“There is not one Morocco, there are many ‘Moroccos’” – Mr. Medhi Meradji, head of the Chambre Française de Commerce et d’Industrie du Maroc, related to our Lauder French track on the eve of our one-week visit to Morocco in June. Many of us received these words with bewilderment, wondering what exactly this description implied. Sparing our curiosity, Mr. Meradji proceeded to introduce the many unique dimensions that characterize present-day Morocco; he portrayed a nation with a vibrant and accelerating economy with close ties to Europe and sub-Saharan African that nonetheless proudly guarded the age-old institutions of monarchy and Islam. Our eight-day trek through the Moroccan cities of Rabat, Casablanca and Marrakech provided an insightful glance at the many “faces” of Morocco as the nation continues to evolve and grow into the second half of the decade.
Our journey through Morocco began in the capital city of Rabat. Most members of our group had elected to stay with Moroccan host families in the Agdal quarter of the city, not far outside the walls of the royal palace, the current seat of King Mohammed VI. The experience of staying with a host family offered something a bit different for everyone – but above all, it lent itself to a personalized education in Moroccan history, family dynamics, cuisine and the beloved tradition of aromatic mint tea and cakes. As if to honor the spirit of the capital city, our guest lecturer Professor Maati Monjib granted us a formal introduction to Moroccan politics and global affairs, specifically highlighting the lingering vestiges of the French colonial period in Morocco which formally began under the status of “French protectorate” in 1912 until Morocco regained independence in 1956. What our group truly appreciated, perhaps most of all, was Professor Monjib’s open and frank discussion of significant social issues such as the nation’s struggle against the illegal drug cultivation and trade in the northern regions and resulting inflationary effect on land prices and the politics.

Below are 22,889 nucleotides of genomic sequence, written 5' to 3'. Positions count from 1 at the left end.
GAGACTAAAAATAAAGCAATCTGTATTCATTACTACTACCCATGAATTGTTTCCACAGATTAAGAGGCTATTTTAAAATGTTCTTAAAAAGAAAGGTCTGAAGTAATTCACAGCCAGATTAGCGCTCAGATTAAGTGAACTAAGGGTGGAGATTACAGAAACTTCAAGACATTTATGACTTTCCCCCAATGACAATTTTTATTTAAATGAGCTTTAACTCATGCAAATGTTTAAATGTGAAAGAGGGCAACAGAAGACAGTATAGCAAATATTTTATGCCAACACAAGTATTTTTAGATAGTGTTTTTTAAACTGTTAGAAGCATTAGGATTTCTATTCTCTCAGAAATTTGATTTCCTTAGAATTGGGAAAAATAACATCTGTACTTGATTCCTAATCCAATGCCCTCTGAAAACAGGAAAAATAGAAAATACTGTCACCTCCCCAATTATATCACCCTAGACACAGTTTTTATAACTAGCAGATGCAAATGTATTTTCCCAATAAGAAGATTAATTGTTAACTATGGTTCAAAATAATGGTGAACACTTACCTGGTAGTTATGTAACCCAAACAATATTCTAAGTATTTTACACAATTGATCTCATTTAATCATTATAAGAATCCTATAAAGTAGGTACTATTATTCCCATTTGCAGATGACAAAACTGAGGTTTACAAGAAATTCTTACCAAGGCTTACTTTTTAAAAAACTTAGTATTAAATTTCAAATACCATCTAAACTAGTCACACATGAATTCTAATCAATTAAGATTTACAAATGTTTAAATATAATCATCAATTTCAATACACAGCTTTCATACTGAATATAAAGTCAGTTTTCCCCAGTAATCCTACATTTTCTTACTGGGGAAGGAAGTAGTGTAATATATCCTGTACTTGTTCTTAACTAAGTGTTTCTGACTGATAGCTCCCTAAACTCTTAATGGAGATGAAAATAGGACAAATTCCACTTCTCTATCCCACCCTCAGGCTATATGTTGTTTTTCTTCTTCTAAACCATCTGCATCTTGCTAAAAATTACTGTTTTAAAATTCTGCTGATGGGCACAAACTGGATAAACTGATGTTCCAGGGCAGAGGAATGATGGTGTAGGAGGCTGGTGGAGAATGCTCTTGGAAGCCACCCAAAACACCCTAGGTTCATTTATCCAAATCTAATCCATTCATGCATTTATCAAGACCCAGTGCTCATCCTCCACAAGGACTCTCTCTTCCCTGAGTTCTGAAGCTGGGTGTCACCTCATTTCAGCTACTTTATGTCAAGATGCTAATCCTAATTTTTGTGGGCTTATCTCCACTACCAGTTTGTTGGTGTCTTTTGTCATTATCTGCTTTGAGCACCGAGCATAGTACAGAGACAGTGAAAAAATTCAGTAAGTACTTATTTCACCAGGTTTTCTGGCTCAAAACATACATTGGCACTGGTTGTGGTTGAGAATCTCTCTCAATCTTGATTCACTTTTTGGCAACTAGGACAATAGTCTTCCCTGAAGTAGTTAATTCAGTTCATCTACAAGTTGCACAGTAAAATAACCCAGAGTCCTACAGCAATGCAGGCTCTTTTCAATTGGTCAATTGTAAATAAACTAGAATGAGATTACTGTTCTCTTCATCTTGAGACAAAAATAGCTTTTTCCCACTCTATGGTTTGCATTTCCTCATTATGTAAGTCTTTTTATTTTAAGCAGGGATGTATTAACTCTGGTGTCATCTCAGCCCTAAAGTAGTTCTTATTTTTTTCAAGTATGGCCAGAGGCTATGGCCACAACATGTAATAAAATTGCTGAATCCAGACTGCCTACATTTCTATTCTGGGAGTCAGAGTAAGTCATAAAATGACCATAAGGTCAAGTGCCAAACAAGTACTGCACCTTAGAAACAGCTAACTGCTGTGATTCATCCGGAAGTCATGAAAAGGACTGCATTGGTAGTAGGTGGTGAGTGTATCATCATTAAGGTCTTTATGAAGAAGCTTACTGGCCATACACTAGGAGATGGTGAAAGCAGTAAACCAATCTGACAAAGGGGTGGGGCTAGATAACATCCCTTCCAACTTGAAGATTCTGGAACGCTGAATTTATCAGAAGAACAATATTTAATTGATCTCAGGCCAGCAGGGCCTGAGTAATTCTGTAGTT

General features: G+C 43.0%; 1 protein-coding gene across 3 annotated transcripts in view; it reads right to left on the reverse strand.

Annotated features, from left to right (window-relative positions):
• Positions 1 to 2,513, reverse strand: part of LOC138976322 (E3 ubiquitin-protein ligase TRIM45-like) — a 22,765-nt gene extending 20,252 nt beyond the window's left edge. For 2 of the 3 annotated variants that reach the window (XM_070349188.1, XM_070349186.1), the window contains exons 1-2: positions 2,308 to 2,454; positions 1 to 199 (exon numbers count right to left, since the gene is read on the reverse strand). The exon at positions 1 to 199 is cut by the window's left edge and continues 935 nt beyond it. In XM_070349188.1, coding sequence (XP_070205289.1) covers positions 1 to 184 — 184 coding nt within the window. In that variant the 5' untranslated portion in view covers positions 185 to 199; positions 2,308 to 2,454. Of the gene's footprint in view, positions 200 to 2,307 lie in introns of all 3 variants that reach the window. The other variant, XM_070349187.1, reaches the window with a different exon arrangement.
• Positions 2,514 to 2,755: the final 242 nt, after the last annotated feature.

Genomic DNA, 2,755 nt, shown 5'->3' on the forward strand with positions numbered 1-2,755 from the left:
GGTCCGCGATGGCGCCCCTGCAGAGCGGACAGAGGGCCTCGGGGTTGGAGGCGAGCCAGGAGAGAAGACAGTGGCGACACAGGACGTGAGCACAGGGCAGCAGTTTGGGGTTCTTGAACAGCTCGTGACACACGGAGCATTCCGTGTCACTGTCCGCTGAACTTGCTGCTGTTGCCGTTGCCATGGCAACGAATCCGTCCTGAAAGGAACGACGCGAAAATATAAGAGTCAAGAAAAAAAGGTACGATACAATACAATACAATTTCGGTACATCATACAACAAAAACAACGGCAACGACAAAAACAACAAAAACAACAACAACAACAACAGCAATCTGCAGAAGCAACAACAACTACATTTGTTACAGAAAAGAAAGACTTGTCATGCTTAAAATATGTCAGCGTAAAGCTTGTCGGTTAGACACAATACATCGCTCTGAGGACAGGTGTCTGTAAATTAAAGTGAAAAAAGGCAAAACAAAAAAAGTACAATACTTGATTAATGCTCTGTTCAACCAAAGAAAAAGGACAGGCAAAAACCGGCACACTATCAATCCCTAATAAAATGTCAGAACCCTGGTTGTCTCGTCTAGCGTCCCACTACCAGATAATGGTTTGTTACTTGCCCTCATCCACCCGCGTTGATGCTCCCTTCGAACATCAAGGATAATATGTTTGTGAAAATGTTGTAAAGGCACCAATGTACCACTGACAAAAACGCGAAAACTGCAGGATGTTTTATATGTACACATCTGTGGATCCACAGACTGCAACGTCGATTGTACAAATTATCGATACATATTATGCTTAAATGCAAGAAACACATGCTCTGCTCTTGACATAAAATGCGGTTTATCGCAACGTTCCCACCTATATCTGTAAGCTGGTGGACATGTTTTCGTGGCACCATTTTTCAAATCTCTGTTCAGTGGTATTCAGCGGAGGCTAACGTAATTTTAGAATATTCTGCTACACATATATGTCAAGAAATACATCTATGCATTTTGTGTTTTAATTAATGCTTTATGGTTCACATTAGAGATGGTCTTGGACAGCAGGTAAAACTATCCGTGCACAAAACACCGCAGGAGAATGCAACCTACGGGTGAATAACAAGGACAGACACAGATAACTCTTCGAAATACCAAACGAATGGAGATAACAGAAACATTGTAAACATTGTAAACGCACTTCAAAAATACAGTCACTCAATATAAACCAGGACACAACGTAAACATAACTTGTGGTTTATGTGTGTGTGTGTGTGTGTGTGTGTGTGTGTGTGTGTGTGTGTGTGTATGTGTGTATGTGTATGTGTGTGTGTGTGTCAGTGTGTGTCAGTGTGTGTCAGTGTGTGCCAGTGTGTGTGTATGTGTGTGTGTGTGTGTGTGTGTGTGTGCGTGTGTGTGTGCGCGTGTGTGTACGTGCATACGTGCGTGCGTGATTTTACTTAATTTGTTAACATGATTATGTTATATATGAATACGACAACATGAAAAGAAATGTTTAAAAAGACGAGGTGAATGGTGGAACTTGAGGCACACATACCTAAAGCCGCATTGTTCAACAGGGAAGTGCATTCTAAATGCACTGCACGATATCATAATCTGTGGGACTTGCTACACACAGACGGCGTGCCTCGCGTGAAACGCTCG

In Casablanca, the economic capital of Morocco, our group began with a visit to the majestic Hassan II Mosque perched on the Atlantic seaside. Following the brief tour of the mosque, we opened a chapter on Moroccan entrepreneurship in a meeting with Omar Tazi who launched an e-commerce startup in Morocco in 2008 called Omnidata after several years of entrepreneurial pursuits in Silicon Valley in California. Having begun his career in the United States, Omar was uniquely poised to share lessons from his work in entrepreneurship and “big data” in the Middle East and Northern Africa (MENA) market. He homed in on the lack of consumer credit system and difficulty securing cash payments in general in Morocco as two chief challenges he has faced in his years running a business in Morocco.
Our Moroccan immersion trip concluded in the inland Berber city of Marrakech, where we spent a day touring such significant heritage sites as the UNESCO registered Jamaa el-Fnaa Square, the architecturally striking Médersa Ben-Youssef theological school dating from 1570 and finally the 360-room Palace El Badi reminiscent of the Alhambra in Granada, Spain.
By Tim Racine (Lauder Class of 2016, French)